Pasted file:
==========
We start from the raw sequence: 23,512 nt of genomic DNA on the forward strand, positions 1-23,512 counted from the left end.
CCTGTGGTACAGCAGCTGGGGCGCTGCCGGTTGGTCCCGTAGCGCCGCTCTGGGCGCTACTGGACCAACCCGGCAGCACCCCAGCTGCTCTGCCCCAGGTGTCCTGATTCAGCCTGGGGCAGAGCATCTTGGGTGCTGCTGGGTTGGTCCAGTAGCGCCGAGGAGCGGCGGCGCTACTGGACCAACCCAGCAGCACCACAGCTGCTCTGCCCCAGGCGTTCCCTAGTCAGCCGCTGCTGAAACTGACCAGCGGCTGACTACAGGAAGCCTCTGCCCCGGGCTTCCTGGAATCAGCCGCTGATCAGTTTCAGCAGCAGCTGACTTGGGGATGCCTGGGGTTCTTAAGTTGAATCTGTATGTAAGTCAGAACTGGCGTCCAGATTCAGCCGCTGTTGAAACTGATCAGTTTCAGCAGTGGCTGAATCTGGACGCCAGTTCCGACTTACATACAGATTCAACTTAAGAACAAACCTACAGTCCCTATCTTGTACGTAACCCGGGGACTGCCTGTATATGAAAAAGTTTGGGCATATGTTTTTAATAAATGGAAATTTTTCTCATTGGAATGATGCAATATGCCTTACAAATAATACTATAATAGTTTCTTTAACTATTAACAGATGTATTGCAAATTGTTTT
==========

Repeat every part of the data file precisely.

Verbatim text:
We start from the raw sequence: 23,512 nt of genomic DNA on the forward strand, positions 1-23,512 counted from the left end.
CCTGTGGTACAGCAGCTGGGGCGCTGCCGGTTGGTCCCGTAGCGCCGCTCTGGGCGCTACTGGACCAACCCGGCAGCACCCCAGCTGCTCTGCCCCAGGTGTCCTGATTCAGCCTGGGGCAGAGCATCTTGGGTGCTGCTGGGTTGGTCCAGTAGCGCCGAGGAGCGGCGGCGCTACTGGACCAACCCAGCAGCACCACAGCTGCTCTGCCCCAGGCGTTCCCTAGTCAGCCGCTGCTGAAACTGACCAGCGGCTGACTACAGGAAGCCTCTGCCCCGGGCTTCCTGGAATCAGCCGCTGATCAGTTTCAGCAGCAGCTGACTTGGGGATGCCTGGGGTTCTTAAGTTGAATCTGTATGTAAGTCAGAACTGGCGTCCAGATTCAGCCGCTGTTGAAACTGATCAGTTTCAGCAGTGGCTGAATCTGGACGCCAGTTCCGACTTACATACAGATTCAACTTAAGAACAAACCTACAGTCCCTATCTTGTACGTAACCCGGGGACTGCCTGTATATGAAAAAGTTTGGGCATATGTTTTTAATAAATGGAAATTTTTCTCATTGGAATGATGCAATATGCCTTACAAATAATACTATAATAGTTTCTTTAACTATTAACAGATGTATTGCAAATTGTTTT